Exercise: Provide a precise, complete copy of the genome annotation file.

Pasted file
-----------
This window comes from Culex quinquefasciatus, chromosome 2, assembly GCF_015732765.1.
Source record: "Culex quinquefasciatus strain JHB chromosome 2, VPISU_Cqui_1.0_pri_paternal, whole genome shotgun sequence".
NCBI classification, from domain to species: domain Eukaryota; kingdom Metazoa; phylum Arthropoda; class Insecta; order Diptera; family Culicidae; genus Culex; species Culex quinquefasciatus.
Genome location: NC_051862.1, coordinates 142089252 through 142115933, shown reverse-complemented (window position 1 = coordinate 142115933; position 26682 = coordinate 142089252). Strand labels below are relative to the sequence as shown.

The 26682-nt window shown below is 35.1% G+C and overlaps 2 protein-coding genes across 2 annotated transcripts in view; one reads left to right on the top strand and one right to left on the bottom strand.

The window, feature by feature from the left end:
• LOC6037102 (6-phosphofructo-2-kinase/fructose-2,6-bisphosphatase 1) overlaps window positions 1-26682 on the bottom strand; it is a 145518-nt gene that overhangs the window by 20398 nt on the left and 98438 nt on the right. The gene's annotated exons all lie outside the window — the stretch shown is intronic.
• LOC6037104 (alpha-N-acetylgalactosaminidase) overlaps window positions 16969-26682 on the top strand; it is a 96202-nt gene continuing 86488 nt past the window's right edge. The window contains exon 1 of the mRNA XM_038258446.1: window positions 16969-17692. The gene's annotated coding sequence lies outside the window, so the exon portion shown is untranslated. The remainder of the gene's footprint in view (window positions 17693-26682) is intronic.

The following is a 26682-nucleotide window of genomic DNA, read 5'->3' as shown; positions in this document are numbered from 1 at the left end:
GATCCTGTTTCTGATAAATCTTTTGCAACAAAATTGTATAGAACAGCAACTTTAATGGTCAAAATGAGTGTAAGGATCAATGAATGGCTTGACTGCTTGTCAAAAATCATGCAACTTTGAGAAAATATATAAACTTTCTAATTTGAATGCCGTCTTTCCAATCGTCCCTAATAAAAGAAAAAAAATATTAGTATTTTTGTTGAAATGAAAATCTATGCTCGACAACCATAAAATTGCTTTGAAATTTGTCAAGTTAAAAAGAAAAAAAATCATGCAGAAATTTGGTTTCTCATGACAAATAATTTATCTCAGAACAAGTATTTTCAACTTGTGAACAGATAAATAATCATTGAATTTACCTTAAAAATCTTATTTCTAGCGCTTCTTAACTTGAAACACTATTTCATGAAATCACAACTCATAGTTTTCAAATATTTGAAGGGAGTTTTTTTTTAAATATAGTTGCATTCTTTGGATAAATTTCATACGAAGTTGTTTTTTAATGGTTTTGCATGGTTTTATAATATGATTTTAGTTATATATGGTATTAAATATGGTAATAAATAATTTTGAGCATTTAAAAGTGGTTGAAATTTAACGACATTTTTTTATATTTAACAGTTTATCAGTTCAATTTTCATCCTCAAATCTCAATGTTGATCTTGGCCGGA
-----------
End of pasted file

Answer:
This window comes from Culex quinquefasciatus, chromosome 2, assembly GCF_015732765.1.
Source record: "Culex quinquefasciatus strain JHB chromosome 2, VPISU_Cqui_1.0_pri_paternal, whole genome shotgun sequence".
NCBI classification, from domain to species: domain Eukaryota; kingdom Metazoa; phylum Arthropoda; class Insecta; order Diptera; family Culicidae; genus Culex; species Culex quinquefasciatus.
Genome location: NC_051862.1, coordinates 142089252 through 142115933, shown reverse-complemented (window position 1 = coordinate 142115933; position 26682 = coordinate 142089252). Strand labels below are relative to the sequence as shown.

The 26682-nt window shown below is 35.1% G+C and overlaps 2 protein-coding genes across 2 annotated transcripts in view; one reads left to right on the top strand and one right to left on the bottom strand.

The window, feature by feature from the left end:
• LOC6037102 (6-phosphofructo-2-kinase/fructose-2,6-bisphosphatase 1) overlaps window positions 1-26682 on the bottom strand; it is a 145518-nt gene that overhangs the window by 20398 nt on the left and 98438 nt on the right. The gene's annotated exons all lie outside the window — the stretch shown is intronic.
• LOC6037104 (alpha-N-acetylgalactosaminidase) overlaps window positions 16969-26682 on the top strand; it is a 96202-nt gene continuing 86488 nt past the window's right edge. The window contains exon 1 of the mRNA XM_038258446.1: window positions 16969-17692. The gene's annotated coding sequence lies outside the window, so the exon portion shown is untranslated. The remainder of the gene's footprint in view (window positions 17693-26682) is intronic.

The following is a 26682-nucleotide window of genomic DNA, read 5'->3' as shown; positions in this document are numbered from 1 at the left end:
GATCCTGTTTCTGATAAATCTTTTGCAACAAAATTGTATAGAACAGCAACTTTAATGGTCAAAATGAGTGTAAGGATCAATGAATGGCTTGACTGCTTGTCAAAAATCATGCAACTTTGAGAAAATATATAAACTTTCTAATTTGAATGCCGTCTTTCCAATCGTCCCTAATAAAAGAAAAAAAATATTAGTATTTTTGTTGAAATGAAAATCTATGCTCGACAACCATAAAATTGCTTTGAAATTTGTCAAGTTAAAAAGAAAAAAAATCATGCAGAAATTTGGTTTCTCATGACAAATAATTTATCTCAGAACAAGTATTTTCAACTTGTGAACAGATAAATAATCATTGAATTTACCTTAAAAATCTTATTTCTAGCGCTTCTTAACTTGAAACACTATTTCATGAAATCACAACTCATAGTTTTCAAATATTTGAAGGGAGTTTTTTTTTAAATATAGTTGCATTCTTTGGATAAATTTCATACGAAGTTGTTTTTTAATGGTTTTGCATGGTTTTATAATATGATTTTAGTTATATATGGTATTAAATATGGTAATAAATAATTTTGAGCATTTAAAAGTGGTTGAAATTTAACGACATTTTTTTATATTTAACAGTTTATCAGTTCAATTTTCATCCTCAAATCTCAATGTTGATCTTGGCCGGA